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A decade later, family members of Nandigram victims still seeking justice

The members of the families of those whom ruling Trinamool Congress describe as Nandigram ‘martyrs’, are still seething in anger.

kolkata Updated: Mar 15, 2017 13:58 IST
Avijit Ghosal and Ravik Bhattacharya
Avijit Ghosal and Ravik Bhattacharya
Hindustan Times
Nandigram,police firing,maamata banerjee
Ashia Bibi holds the picture of her son Imadul who was killed in police firing on March 14, 2007 in Nandigram. (Subhankar Chakraborty/HT PHOTO)

NANDIGRAM (WEST BENGAL): Standing in front of the heavily garlanded white bust of her 17-year old son at Jalpai village, Aloka Das could hardly control her tears on Tuesday. In the past 10 years since the fateful morning of March 14, 2007, when police opened fire on villagers resisting land acquisition, thereby altering the course of the state’s history, justice has eluded the 14 families each of which lost a member.

But a decade later, Nandigram looked different for sure. The roads were metalled and without potholes. A hospital building freshly painted with blue and white containing a few hundred beds have replaced a rickety primary health centre. Drinking water is more readily available. Small culverts and bridges are replacing makeshift bamboo structures that villagers use to cross local canals. The efforts of the local MLA Suvendu Adhikari, who is also the transport minister, is quite visible in the area.

But the members of the families of those whom ruling Trinamool Congress describe as Nandigram martyrs, are still seething in anger.

“The government gave some compensation. Kins of some of those killed in police firing got government jobs. But will my son return? What about those who ordered the police to open fire? What about those who planned it? We were told we have a government on our side, but justice still eludes us,” said Aloka floating in and out of sorrow and anger. Her son Gobindo Das fell to police bullets.

Aloka Das stands near the garlanded bust of her son Gobindo, who was killed in police firing on March 14. ( Subhankar Chakraborty/HT PHOTO )

The police were resisting villagers who were fiercely resisting the design of the government to acquire abut 14,000 acre to set up a special economic zone for a chemical and petro-chemical complex that chief minister Buddhadeb Bhattacharjee thought was essential to provide large scale employment for the future generations.

Significantly, CBI investigated the Nandigram police firing and submitted charge sheet in January 2014. It sought permission from Bengal government to prosecute a number of police officers, that so far has not been provided.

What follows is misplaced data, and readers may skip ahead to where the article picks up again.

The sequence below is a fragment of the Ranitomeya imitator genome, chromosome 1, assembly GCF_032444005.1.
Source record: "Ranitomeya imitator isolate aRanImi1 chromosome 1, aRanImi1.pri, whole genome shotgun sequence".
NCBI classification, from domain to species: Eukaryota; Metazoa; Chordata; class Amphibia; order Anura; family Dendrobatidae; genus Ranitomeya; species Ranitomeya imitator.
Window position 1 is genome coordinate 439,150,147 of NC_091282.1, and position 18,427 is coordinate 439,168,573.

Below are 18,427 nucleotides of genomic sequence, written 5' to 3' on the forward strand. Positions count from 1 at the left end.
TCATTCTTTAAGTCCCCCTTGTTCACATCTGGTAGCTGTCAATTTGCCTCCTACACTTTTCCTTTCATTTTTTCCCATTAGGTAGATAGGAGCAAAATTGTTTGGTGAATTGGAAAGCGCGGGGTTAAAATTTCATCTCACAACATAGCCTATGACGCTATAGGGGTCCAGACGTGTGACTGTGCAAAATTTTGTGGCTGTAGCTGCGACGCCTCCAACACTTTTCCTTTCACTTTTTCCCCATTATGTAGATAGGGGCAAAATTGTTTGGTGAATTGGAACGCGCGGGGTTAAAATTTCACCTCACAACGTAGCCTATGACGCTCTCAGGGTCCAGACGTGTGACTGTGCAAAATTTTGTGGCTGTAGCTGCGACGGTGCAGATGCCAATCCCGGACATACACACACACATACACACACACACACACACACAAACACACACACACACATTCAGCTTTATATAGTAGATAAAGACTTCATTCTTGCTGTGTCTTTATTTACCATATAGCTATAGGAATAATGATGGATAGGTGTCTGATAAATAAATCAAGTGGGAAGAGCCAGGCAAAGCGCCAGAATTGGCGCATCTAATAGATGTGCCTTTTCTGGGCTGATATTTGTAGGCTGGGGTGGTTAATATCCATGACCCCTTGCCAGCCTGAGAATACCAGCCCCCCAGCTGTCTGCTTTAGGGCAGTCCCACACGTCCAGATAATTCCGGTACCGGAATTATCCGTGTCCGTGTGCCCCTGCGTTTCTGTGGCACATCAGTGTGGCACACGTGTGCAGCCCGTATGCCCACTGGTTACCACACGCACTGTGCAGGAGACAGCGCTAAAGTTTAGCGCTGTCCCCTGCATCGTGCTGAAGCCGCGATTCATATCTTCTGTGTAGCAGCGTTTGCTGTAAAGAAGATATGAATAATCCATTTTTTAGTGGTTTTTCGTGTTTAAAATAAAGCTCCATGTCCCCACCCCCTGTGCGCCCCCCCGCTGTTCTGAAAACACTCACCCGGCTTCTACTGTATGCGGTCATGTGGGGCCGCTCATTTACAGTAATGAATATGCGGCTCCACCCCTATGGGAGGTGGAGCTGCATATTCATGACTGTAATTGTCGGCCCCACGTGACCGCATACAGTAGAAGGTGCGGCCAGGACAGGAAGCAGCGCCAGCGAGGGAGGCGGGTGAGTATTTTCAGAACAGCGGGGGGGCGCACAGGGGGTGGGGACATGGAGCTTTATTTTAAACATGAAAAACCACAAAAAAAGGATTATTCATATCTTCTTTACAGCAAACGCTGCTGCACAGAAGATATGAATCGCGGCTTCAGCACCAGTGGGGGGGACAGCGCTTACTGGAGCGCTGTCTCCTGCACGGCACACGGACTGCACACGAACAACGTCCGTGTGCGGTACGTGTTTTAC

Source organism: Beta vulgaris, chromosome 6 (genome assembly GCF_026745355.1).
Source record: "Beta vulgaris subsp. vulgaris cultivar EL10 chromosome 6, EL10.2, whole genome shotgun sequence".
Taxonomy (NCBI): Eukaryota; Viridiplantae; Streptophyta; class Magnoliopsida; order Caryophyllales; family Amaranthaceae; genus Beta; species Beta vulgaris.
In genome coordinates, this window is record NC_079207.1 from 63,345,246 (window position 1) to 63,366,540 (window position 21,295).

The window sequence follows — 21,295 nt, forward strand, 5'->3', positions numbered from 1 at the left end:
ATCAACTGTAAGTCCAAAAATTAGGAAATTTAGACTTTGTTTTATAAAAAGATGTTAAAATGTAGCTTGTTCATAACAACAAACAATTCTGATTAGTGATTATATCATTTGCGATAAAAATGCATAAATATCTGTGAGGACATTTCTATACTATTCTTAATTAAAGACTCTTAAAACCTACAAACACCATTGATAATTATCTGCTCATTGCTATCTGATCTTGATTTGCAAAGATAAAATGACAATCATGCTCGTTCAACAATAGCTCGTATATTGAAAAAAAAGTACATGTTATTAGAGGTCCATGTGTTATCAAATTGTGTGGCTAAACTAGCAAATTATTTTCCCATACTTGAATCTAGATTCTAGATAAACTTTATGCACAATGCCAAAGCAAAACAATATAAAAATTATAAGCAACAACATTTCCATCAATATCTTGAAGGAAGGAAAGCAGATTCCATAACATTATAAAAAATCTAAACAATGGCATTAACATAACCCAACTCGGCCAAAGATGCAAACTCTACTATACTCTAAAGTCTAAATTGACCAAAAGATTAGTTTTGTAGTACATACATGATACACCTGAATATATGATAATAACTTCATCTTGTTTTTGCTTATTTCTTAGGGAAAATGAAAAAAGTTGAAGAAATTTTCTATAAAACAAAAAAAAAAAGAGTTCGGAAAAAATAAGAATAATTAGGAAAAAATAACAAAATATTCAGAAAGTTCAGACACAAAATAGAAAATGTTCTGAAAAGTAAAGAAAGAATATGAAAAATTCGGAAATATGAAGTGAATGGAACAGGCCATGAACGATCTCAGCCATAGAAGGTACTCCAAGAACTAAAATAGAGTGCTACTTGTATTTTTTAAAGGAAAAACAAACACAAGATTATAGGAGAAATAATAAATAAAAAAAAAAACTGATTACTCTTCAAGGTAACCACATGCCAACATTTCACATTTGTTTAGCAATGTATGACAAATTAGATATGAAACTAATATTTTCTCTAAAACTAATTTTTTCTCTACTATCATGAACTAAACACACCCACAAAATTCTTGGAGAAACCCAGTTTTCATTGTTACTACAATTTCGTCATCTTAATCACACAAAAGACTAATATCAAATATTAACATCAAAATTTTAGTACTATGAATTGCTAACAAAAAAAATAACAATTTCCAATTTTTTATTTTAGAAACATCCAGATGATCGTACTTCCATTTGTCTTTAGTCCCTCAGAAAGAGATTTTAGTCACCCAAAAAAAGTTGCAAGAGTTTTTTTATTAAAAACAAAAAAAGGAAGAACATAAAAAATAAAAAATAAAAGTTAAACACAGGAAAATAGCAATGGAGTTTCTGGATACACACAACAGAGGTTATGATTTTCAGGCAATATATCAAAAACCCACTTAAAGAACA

“The accused senior police personnel, IPS officers have only got promotions even after the regime changed. Nothing happened to them. Top CPI(M) leaders also remained out of the net. How long can we wait for justice?” said Abdul Dayen Khan, 68, who lost his son Imdadul in police firing. Another son of his, Moidul Khan managed to get a job as a homeguard with Kolkata police, but after chasing politicians for years.

Most of the families utilised the amount of Rs 5 lakh they got as compensation to build pucca houses, and putting aside a few pennies as savings.

Kobita Mondol who lost her brother-in-law Pushpendu during the police firing complained that the family is yet to get digital ration cards even after applying thrice. ( Subhankar Chakraborty/HT PHOTO )

The ruling party leaders are somewhat on the defensive. “We hope Mamata Banerjee will see to it that the guilty are punished in the police firing case. There is a lot of anguish among the people of Nandigram. However, we have ushered in development in the area,” said Sheikh Sufiyan, a prominent face in the land movement and now saha sabhadhipati of East Midnapore zilla parishad.

But there is bitterness on other a few other fronts as well.

“We applied thrice for digital ration cards (biometric ones that are mandatory for getting provisions from PDS). They (Trinamool Congress) said we will get it in due time. Our family did not get any job as promised. Now we have to run from pillar to post to even get a digital ration card. Forget the question of bringing those responsible for the firing to justice,” said Kabita Mondol, sister-in-law of Pushpendu Mondal, a 17-year-old who, too, fell to the police bullets.

The ‘martyrs’ memorial erected in Nandigram after Trinamool Congress came to power to pay homage to those who lost lives during the land agitation. ( Subhankar Chakraborty/HT PHOTO )

Just next door lived his uncle Bharat Mondol died on January 7, 2007, when allegedly CPI(M)-backed goons attacked the agitators who wanted to save their farmland from acquisition. Bharat Mondal was the first ‘martyr’ of Nandigram.

“None of the 10 members of our family has got digital ration cards,” said an embittered Dhananjay Mondal, the father of Bharat Mondal.

The anger is palpable and bursts forth readily. It does not seem to take into account the token that the ruling party leaders resort to by garlanding small busts of those killed by the police. Memorials were erected at many corners of Sonachura, Bhangabera, Jalpai, Tekhali villages in Nandigram that were the focal points of the land agitation in 2007. Public meetings were held throughout East Midnapore district to commemorate the day.

“As a mark of respect to the martyrs who laid down their lives to protect their lands in Nandigram, Singur and other places, 14th March is observed every year as “Krishak Dibas” all over Bengal…” wrote chief minister Mamata Banerjee on Facebook.

First Published: Mar 15, 2017 13:58 IST